5 stocks that could still thrive amidst uncertain monetary signals

These companies are better placed to see upside in an uncertain interest rate and currency environment

In “Central bank policies are diverging. Here’s where to invest now,” Bryan Borzykowski writes:

Mixed monetary policy makes asset allocation more challenging, especially as exchange rates fluctuate. When rates get cut, fixed income yields fall, causing bondholders to go looking for higher yields in other countries. That puts pressure on currencies, because bonds are mostly denominated in the local coinage. When international investors sell Canadian bonds, they’re effectively selling loonies too.

Here are five stocks that may see some upside from mixed monetary signals:

BlackRock Inc.

Chart showing 12-month trailing stock performance for BLK

P/E: 18.5
Yield: 2.5%
1-year total return (C$): 41%

The world’s largest asset manager should benefit from rate cuts, in part because stocks tend to rise when bond yields sink, says Mawer’s Paul Moroz.

Wells Fargo & Co.

Chart showing 12-month trailing stock performance for WFC

P/E: 12.9
Yield: 2.6%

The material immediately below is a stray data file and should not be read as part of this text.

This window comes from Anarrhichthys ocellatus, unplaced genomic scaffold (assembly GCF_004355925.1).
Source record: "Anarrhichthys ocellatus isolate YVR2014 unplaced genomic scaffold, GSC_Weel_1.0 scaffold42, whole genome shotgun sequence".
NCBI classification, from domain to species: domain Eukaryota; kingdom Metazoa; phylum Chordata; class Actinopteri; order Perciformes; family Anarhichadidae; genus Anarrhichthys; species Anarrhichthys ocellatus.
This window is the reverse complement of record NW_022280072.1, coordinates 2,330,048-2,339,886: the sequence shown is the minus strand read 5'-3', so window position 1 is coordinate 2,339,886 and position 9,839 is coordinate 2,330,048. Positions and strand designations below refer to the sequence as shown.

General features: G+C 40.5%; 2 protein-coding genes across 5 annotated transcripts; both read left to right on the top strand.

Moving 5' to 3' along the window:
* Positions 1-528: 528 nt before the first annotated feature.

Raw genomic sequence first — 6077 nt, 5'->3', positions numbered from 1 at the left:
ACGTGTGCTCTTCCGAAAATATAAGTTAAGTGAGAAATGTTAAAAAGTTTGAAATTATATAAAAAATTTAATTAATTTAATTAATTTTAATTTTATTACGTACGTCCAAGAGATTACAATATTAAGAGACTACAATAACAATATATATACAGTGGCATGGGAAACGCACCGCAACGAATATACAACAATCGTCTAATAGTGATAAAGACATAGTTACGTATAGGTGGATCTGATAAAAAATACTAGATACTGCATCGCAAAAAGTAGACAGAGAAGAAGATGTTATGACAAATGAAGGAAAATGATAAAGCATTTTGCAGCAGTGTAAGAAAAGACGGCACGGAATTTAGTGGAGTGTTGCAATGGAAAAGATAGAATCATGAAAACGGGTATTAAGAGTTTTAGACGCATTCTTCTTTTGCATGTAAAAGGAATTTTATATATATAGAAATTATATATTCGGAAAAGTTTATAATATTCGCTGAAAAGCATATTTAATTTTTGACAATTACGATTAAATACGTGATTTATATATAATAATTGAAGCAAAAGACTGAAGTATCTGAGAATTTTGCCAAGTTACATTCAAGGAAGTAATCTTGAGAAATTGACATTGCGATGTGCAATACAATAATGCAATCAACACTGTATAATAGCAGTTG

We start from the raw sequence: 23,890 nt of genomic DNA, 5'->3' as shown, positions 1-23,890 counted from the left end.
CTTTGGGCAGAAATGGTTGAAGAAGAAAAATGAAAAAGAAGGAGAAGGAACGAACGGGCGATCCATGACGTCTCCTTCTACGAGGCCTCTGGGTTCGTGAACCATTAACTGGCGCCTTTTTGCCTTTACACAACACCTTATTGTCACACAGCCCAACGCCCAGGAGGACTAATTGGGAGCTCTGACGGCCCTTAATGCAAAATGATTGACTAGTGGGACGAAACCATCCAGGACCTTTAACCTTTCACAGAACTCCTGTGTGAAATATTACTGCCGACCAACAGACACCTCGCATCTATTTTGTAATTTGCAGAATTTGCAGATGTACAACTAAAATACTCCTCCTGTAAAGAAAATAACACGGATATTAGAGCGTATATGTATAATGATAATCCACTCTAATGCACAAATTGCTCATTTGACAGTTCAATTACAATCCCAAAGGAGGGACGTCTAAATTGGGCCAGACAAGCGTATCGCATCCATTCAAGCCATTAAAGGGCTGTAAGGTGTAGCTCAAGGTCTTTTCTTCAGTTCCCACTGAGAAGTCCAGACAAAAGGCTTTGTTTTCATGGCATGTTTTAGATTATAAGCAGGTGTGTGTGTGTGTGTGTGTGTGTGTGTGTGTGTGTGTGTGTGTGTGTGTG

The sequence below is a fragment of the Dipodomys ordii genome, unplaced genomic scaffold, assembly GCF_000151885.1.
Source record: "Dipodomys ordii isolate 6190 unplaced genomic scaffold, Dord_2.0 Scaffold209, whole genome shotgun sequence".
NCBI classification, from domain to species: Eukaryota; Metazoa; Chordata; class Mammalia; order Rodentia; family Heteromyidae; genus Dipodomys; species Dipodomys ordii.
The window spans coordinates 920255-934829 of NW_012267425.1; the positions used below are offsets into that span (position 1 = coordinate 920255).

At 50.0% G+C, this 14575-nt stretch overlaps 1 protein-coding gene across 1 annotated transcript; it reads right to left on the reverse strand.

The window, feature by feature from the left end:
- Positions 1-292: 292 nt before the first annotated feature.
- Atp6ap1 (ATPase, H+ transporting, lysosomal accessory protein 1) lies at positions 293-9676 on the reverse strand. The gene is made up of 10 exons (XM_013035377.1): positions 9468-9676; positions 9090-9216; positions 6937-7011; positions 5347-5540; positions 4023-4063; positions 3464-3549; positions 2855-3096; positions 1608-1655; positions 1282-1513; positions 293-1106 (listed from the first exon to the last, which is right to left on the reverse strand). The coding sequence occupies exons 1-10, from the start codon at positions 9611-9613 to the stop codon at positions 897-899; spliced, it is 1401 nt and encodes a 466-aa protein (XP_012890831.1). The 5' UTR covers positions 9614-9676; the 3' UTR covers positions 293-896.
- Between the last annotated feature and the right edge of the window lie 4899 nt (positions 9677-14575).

1-year total return (C$): 36%

Blue chips can do well in a more volatile environment, says Moroz. This San Francisco–based bank will benefit from rising rates in U.S., home prices and consumer spending stateside.

Canadian Western Bank

Chart showing 12-month trailing stock performance for CWB

P/E: 10.5
Yield: 3%
1-year total return (C$): 21%

This Edmonton-based bank is down 10% year-to-date due to the slowdown in its backyard. People are overreacting, says Leith Wheeler portfolio manager Michael Schaab; he argues that cheaper rates should limit the number of loan defaults.

Tourmaline Oil Corp.

Chart showing 12-month trailing stock performance for TOU

P/E: 30
Yield: N/A
1-year total return (C$): 20%

Contrary to its name, this Calgary-based company produces natural gas. It’s trading at 31% below its August peak yet continues to grow production. It’s debt-averse, but it could now borrow at a lower rate if need be.

Valley National Bancorp.

Chart showing 12-month trailing stock performance for VLY

P/E: 17.1
Yield: 4.7%
1-year total return (C$): 16%

This bank, based in Wayne, N.J., generates more than 80% of its total revenues from net interest income. It does well when the U.S. economy does well.